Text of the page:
In this five-part series, PASA will explore different aspects of supplier management and how to navigate them during the ongoing coronavirus pandemic. Who is being impacted the hardest, how do you protect your supply chains, what are the best ways to manage your suppliers and what precautions should you be taking?
In part one of this series, we outline the key issues at play when it comes to keeping on top of your supply chain.
Procurement and supply chain professionals are adept at risk management. They’ve learned to respond efficiently to all kinds of disruption including natural disasters, political tensions, economic uncertainty, trade disputes, changing customer demands and black swan events.
But the spread of coronavirus around the world is perhaps the largest-scale disruption procurement and supply chain professionals have ever had to contend with. To date, over one million people have been infected and the virus has spread to 205 countries.
In early March, the Institute of Supply Management (ISM) released a report detailing how the outbreak has impacted supply chains. Almost 75% of respondents revealed their organisation had been disrupted by coronavirus, and there’s no doubt that percentage has risen since the survey was conducted. More than 90% of Fortune 1000 companies have experienced disruption and 55% of companies are planning to downgrade their growth outlooks.
Procurement professionals have been grappling with the fallout from factory shutdowns, shipping delays, border closures, bottlenecking at ports, consumer panic buying and operating with a reduced workforce.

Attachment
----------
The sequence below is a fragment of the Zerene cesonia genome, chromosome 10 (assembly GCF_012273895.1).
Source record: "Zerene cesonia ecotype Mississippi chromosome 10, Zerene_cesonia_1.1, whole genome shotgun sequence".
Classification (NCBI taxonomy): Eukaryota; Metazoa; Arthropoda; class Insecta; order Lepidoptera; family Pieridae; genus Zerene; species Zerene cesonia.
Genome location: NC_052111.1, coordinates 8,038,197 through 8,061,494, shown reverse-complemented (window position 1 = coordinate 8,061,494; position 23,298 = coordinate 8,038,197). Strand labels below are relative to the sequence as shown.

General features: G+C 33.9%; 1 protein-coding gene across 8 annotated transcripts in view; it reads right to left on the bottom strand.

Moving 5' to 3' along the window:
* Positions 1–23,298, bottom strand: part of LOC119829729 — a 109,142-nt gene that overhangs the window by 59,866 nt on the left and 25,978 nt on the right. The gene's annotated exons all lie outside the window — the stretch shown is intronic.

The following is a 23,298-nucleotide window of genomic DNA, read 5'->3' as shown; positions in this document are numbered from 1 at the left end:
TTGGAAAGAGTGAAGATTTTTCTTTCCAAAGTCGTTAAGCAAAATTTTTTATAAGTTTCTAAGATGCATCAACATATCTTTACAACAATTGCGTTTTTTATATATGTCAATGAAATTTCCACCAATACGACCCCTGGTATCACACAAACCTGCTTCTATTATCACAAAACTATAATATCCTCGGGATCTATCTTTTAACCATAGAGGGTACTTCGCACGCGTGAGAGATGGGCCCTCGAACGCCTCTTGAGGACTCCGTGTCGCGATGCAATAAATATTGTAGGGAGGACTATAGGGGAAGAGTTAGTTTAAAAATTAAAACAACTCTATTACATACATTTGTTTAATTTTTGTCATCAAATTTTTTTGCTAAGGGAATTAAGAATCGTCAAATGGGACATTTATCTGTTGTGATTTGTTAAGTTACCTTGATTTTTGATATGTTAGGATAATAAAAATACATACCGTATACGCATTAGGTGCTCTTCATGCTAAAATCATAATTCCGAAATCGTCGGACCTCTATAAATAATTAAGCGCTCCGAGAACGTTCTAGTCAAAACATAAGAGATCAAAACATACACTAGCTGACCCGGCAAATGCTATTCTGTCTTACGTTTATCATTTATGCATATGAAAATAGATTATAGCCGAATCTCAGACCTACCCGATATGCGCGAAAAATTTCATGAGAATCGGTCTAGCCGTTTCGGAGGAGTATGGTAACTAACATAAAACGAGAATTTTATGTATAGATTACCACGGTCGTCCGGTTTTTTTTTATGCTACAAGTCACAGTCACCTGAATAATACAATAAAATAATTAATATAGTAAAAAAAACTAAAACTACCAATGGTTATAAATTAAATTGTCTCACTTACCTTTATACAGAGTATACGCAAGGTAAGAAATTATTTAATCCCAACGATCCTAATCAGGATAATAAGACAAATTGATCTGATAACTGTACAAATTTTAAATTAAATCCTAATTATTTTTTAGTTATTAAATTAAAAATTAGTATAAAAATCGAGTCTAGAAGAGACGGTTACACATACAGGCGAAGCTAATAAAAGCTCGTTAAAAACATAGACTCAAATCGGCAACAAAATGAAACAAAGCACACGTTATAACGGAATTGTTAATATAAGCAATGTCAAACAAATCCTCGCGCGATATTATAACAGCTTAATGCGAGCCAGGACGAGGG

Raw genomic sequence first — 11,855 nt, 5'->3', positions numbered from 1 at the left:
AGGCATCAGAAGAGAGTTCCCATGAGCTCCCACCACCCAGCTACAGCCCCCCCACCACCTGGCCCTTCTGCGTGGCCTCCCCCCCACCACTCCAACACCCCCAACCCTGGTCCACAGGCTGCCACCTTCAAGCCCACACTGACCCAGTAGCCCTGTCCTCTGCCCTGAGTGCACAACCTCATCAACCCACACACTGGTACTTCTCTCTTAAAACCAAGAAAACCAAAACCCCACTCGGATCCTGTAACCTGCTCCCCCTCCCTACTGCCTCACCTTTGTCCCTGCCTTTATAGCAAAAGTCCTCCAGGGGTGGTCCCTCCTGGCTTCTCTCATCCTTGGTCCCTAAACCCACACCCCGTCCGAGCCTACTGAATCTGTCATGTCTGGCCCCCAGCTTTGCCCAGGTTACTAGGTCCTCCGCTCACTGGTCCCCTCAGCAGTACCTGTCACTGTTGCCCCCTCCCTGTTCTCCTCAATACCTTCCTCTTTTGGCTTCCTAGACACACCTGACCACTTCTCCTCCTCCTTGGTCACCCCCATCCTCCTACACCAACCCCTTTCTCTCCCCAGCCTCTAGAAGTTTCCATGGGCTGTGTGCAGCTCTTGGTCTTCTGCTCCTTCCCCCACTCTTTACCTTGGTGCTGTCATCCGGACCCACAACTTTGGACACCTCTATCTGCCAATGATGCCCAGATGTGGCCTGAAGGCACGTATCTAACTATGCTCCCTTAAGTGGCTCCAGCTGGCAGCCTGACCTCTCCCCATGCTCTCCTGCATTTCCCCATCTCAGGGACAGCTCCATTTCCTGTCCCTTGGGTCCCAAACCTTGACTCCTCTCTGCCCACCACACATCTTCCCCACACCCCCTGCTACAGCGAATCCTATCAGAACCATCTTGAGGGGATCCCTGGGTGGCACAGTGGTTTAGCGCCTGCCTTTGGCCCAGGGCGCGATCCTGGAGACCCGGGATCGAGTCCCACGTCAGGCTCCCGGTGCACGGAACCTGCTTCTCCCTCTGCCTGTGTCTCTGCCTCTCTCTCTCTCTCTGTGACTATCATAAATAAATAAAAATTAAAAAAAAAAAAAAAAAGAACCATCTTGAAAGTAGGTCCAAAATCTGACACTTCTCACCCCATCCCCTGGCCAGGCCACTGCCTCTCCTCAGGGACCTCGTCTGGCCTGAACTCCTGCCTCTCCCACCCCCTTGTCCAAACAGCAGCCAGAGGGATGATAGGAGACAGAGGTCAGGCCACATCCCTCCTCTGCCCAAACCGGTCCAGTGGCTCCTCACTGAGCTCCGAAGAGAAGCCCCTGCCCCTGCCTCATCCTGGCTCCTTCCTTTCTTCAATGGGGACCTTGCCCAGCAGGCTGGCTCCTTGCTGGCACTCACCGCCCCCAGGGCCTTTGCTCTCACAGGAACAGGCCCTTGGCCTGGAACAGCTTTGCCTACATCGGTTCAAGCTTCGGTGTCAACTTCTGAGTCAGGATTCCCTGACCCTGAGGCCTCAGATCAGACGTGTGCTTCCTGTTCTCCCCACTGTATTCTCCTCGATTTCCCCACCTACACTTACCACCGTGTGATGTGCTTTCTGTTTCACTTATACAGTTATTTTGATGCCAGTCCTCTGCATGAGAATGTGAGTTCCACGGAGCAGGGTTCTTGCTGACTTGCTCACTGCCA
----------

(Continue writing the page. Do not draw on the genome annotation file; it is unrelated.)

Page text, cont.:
The uncertainty and disruption caused by coronavirus could continue for many months more. As such, professionals must adapt to this new normal and manage their suppliers accordingly, to avoid disastrous repercussions for their supply chain. To establish which parts of your supply chain are the hardest hit, and understand what your organisation should be doing in response, the following four areas must be evaluated.
1. How are your supplier contracts affected by coronavirus?
It’s fundamental that procurement and supply chain professionals evaluate their contracts, and fast. In which cases will your organisation be liable for damages? Does a global pandemic trigger force majeure clauses in any of your contracts? Could there be room for any contract re-negotiation with suppliers? You’ll also need to weigh up the option of adjusting contracts to benefit your suppliers.
2. How should you be managing your diverse suppliers and SMEs during this time?
During this crisis, diverse suppliers and SMEs will be disproportionately affected. They’re more likely to struggle with increased demand for their services and more likely to struggle financially. What are other companies doing to support these suppliers and what can you learn from them?
3. How do you conduct a thorough risk assessment of your suppliers during this time?
The rapid spread of coronavirus and its ever-growing impact on the world demands that procurement and supply chain professionals conduct ongoing risk assessments. For example, if a critical supplier is likely to go bankrupt or be mandated to temporarily cease operations, you need to know about it before it happens so you can establish a robust contingency plan.
4. How do you work alongside your suppliers to develop a business continuity plan?
A business continuity plan (BCP) is a must, but how do you collaborate and engage with your suppliers at a time when stress levels and confusion are already exceedingly high? How do you approach your suppliers and what questions should you be asking?
In part two of this series, published next week, PASA will explore in more detail how supplier contracts are being affected by coronavirus, and what you can do about it.